Search

Some personal insights from last week




It's hard to know what to say or how to share with you guys. On the one hand I can murmur and tell you hard everything is, but 1) other people have difficulties as well, and 2) it wouldn't help you understand any better. How do you explain suffering? "Oh, I'm hot," or, "Oh, this hurts." None of that really helps you understand.


One of the the difficulties was I was attached to about 8 different wires----medi-port, EKG, pulse ox, not the least of which is the rectal thermometer. You feel like you're tied up. That's ok for a short while, but when you're not feeling great it's extra tough. Even rolling out of bed gets tough since you're trying to not get tangled.


The staff was great. They checked up on me hourly during the day, less frequently at night. The room was private, spacious, white and overlooked the garden behind the house.

My one real past time was listening to the unabridged Les Mis, though sometimes the story gets intense and negative and I didn't want to listen. The lack of distraction made it really difficult. We'll be better prepared for fever week next week with downloaded movies, downloaded talks and other books.


My diet has been completely simplified and it's still difficult to get things down. One of the nurses didn't understand that and ordered from a restaurant this incredible piece of salmon with mushroom sauce, potatoes and spinach on the side. But I couldn't handle even two bites of it. Alicia was the lucky beneficiary of that uneaten meal.


Alicia's mentioned fever therapy to stimulate my immune system, but when you're at 40 C (104 F) it doesn't feel great. It doesn't hurt it's just uncomfortable. And when you're alone in this room it can get tedious. The fever began building at 9 AM on Tuesday and stayed at that level until 2 AM on Wednesday morning. Once my temperature reached 40 C it needed to go back down. It took over 5 hours for the fever to come back down. I was in my underwear all day, warm, and the Wifi wasn't working so I couldn't watch anything to distract me. You can imagine how often I stared at the monitor watching my temperate dropping so slowly. I'd look back after 20 minutes and it would creep back up to 29 C. But that's the nature of fevers. I tried not to look very often but I couldn't help it.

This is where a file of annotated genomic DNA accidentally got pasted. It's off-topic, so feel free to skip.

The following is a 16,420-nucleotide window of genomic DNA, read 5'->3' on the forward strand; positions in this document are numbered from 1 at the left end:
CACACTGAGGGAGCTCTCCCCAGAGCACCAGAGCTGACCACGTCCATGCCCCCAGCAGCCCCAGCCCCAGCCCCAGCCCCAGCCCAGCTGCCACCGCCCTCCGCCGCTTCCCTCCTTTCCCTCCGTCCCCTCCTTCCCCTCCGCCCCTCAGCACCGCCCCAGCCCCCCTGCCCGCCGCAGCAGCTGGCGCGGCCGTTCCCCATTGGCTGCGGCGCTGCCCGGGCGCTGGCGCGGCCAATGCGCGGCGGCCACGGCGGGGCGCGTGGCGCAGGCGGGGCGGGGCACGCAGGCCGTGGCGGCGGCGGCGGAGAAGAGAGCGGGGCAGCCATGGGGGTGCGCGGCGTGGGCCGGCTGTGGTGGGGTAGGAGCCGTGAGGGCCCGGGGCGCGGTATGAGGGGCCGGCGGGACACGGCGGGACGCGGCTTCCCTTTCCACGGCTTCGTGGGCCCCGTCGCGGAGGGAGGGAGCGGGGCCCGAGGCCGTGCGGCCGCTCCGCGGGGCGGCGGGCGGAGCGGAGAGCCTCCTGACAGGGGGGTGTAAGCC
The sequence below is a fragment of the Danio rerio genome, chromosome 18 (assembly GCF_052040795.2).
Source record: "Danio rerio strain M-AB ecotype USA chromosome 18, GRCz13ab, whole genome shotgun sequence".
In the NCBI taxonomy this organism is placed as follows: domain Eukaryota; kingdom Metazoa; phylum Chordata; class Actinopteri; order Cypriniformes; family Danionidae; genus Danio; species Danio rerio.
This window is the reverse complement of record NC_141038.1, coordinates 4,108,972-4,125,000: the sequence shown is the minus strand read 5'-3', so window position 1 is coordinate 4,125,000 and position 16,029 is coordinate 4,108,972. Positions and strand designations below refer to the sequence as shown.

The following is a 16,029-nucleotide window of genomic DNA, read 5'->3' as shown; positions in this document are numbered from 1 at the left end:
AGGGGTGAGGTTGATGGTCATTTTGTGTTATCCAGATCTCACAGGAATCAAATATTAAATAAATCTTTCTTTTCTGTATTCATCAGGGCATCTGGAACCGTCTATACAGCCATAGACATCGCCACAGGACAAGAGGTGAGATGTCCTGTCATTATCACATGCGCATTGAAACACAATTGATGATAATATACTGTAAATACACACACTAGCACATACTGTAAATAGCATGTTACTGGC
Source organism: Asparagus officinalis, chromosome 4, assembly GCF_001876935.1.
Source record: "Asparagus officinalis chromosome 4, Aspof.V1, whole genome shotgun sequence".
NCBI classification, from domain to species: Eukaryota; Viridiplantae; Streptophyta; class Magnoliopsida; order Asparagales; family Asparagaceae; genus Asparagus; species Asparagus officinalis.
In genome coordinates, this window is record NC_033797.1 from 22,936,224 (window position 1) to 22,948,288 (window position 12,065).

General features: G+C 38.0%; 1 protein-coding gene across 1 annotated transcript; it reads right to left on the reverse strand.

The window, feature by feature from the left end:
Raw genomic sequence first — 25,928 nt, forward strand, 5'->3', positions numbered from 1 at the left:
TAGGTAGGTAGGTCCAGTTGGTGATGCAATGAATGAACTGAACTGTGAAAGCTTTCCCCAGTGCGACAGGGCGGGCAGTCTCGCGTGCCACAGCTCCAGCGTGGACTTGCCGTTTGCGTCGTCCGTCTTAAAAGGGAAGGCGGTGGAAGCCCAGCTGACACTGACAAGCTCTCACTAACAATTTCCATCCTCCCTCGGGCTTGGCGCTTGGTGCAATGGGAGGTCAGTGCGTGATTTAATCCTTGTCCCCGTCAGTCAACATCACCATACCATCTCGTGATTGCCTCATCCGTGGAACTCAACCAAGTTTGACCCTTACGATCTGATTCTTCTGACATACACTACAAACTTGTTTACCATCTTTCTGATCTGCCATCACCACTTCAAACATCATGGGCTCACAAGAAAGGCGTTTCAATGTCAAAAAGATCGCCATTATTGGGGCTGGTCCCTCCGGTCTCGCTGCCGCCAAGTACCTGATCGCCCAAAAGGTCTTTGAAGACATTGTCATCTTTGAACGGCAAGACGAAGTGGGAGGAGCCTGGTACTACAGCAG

The second day, they only raised me to 39 C but again my response was so strong (a good thing) that I blasted right through 39.0 C to 39.4 C. They gave me medication to bring the fever down. In short, my body had a great response to this treatment but it made it less comfortable. Those who are more sickly have a hard time getting to 40.0 C or maintaining that temp. You can imagine what a blessed relief it was when my temp went down and I was free to go home.


The following day I was hoping for a day off but no, back to the clinic on Thursday for checkpoint inhibitors. The cancer cells were weakened by the fever so that's a good time to add Ipi + Nivo on board.


Those were the hardest two days of my life, and there were times during it that I wasn't sure I could get through it. My prayers, believe it or not, got even more intense (didn't know that was possible). But I made it through the week. I'm resting all weekend and I'll do it all again starting Monday morning.



3 comments